The Central Student Judiciary
denied an injunction last night that
would have forced MSA's Student
Rights Committee to stop posting
its "Stop deputization" flyers de-
signed to recruit members for the
The injunction request, filed by
the Centerpoint party, claims the
committee posters are similar to
the campaign posters put up by the
Students Rights party that say
Under MSA election guidelines,
assembly committees are prohib-
ited from campaigning or endors-
ing a party or individual.
LSA junior Paul Marquardt, the
plaintiff in thesuit, said the com-
mittee posters constitute an "intent
on MSA's part to campaign for the
Student Rights party... The in-
cumbents are cheating to help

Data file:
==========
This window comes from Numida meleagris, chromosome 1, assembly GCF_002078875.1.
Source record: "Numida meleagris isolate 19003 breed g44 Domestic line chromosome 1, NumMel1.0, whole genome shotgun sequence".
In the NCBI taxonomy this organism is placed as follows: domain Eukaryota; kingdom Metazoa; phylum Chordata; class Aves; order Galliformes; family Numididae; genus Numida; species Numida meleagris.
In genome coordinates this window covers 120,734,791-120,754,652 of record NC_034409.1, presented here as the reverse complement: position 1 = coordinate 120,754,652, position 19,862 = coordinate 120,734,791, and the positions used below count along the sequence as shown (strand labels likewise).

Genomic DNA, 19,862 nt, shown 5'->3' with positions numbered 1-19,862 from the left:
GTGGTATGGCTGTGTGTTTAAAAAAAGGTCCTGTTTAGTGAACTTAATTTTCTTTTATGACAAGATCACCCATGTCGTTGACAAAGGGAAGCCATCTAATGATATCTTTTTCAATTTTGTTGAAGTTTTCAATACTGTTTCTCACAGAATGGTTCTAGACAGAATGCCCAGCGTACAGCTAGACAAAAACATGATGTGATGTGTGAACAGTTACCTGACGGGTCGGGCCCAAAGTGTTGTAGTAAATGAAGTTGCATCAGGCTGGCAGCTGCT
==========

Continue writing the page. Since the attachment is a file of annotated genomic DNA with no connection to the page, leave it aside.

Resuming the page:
those who support them win the
But while CSJ denied the in-
junction, it ruled that the Student
Rights Committee must not put
up the deputization posters within
50 feet of polling places.
By denying the injunction, CSJ
has forced the poster issue to a full
trial, which would take place after
the elections if Centerpoint
chooses to pursue the suit.
Marquardt said Centerpoint will
push the issue to its conclusion.
"If (some people on the commit-
tee) are found guilty in a trial, we
will bring impeachment charges,"
Students skip meal for world hunger
BY MATTHEW KLEBAN
About 2,500 dorm dinners will not be eaten
Instead, students in residence halls will fast,
and the money saved from their meals will go to
battle hunger throughout the world.
The price of a residence hall dinner is $5.80,
but many students say they don't mind giving up